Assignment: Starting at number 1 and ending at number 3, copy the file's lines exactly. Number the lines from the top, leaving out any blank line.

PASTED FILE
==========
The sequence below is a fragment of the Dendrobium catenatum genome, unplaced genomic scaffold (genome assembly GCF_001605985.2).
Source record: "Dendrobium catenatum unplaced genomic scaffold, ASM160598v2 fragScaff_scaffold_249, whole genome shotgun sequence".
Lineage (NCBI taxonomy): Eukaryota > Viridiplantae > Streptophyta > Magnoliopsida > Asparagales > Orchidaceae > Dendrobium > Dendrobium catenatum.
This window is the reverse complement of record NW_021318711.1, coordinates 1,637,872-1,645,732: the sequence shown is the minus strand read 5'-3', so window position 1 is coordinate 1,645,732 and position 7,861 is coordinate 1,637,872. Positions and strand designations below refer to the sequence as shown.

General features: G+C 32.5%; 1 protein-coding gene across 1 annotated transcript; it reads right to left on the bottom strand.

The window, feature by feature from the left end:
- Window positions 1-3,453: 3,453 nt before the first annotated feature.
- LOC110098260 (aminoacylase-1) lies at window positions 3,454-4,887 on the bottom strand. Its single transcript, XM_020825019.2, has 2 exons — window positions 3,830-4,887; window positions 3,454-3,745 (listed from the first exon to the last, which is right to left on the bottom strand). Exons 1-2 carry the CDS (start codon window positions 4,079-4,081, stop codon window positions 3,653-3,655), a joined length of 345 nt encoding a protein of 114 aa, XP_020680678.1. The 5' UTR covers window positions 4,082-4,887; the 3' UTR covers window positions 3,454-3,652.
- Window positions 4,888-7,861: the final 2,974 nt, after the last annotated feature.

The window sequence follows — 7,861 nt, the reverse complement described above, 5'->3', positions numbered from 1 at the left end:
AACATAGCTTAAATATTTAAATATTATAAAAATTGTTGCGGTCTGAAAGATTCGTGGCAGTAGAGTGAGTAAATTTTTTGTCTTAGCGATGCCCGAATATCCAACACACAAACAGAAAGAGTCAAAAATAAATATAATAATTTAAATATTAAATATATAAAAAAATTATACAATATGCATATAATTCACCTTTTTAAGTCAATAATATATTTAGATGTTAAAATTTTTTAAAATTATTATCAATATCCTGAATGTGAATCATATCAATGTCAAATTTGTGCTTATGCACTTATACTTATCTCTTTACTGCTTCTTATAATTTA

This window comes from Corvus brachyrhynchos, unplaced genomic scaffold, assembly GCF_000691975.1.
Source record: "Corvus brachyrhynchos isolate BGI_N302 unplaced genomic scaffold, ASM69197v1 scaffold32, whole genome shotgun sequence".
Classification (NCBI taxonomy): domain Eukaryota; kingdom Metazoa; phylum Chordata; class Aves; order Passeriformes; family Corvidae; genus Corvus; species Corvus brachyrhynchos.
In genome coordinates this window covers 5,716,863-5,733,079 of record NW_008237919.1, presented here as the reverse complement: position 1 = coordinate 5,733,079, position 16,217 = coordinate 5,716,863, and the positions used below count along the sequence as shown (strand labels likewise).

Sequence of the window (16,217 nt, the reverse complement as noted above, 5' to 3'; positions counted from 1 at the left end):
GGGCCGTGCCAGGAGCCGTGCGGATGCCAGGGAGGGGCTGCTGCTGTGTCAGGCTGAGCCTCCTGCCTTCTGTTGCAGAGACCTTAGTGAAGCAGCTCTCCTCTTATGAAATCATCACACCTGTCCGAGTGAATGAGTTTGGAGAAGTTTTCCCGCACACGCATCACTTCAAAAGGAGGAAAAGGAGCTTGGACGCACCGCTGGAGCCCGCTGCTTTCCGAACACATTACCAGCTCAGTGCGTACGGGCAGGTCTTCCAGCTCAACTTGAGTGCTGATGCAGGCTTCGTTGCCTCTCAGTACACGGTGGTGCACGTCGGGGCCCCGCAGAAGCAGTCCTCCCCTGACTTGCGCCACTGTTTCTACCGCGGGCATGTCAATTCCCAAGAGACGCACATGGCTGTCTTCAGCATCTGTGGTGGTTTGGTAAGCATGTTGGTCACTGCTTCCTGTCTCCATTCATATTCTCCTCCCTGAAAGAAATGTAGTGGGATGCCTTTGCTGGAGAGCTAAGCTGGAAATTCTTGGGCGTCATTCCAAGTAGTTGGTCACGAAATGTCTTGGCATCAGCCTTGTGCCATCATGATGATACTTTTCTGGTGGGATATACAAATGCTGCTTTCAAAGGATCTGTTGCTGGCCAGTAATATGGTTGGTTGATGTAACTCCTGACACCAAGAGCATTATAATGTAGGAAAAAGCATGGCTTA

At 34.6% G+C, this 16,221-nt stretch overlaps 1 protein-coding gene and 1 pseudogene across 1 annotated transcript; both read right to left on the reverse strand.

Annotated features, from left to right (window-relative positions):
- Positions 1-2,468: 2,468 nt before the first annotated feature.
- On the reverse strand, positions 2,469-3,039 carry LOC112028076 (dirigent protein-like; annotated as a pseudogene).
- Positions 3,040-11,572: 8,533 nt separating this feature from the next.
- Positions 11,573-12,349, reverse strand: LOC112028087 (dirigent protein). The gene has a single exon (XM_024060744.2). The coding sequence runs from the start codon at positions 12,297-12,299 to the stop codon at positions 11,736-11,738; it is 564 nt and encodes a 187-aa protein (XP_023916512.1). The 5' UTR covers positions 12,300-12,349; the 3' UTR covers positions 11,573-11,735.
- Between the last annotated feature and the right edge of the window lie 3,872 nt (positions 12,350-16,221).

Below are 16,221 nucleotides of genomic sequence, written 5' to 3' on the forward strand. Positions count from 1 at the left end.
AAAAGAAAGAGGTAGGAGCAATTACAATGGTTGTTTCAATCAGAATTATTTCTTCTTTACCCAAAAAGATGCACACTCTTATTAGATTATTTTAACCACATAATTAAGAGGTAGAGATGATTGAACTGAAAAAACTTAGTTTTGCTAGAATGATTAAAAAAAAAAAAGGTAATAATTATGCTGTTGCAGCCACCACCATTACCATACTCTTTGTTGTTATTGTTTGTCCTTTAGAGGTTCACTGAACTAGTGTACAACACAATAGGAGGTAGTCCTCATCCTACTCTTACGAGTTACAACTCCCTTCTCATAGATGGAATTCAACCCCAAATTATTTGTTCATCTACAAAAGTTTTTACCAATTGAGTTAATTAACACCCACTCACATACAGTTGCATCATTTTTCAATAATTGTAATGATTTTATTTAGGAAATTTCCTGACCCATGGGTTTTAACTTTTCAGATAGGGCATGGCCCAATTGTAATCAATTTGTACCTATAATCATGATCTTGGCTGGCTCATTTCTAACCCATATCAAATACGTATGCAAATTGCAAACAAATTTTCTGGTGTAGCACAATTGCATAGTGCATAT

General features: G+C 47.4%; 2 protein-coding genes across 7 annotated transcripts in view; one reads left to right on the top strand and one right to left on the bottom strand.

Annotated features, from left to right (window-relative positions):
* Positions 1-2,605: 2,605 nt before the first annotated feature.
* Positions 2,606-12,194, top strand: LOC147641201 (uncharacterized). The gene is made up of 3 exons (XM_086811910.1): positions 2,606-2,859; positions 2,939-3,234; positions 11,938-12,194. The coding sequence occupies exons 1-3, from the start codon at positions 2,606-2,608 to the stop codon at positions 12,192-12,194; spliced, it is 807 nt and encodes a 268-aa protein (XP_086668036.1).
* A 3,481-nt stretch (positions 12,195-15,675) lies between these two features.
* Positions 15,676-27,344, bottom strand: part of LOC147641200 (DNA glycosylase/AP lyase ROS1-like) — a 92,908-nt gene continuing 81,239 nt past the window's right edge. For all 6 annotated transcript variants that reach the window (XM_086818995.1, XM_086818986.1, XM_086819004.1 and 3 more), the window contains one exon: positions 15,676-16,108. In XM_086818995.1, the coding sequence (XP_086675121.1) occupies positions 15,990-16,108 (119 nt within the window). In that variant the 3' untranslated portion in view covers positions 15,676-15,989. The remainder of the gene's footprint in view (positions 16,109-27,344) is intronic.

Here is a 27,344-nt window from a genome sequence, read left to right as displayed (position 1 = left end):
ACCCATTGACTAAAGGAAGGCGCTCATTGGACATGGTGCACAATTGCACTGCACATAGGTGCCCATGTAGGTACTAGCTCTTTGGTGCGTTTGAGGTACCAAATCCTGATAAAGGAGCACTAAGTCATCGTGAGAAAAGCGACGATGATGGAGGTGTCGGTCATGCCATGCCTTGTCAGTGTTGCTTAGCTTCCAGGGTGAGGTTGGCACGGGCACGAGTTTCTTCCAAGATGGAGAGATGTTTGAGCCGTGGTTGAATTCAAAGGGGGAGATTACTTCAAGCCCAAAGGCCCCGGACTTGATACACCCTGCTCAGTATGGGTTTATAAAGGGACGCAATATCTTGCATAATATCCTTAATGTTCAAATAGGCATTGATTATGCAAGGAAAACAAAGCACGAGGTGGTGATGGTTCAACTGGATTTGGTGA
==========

The sequence below is a fragment of the Dendrobium catenatum genome, unplaced genomic scaffold (genome assembly GCF_001605985.2).
Source record: "Dendrobium catenatum unplaced genomic scaffold, ASM160598v2 fragScaff_scaffold_249, whole genome shotgun sequence".
Lineage (NCBI taxonomy): Eukaryota > Viridiplantae > Streptophyta > Magnoliopsida > Asparagales > Orchidaceae > Dendrobium > Dendrobium catenatum.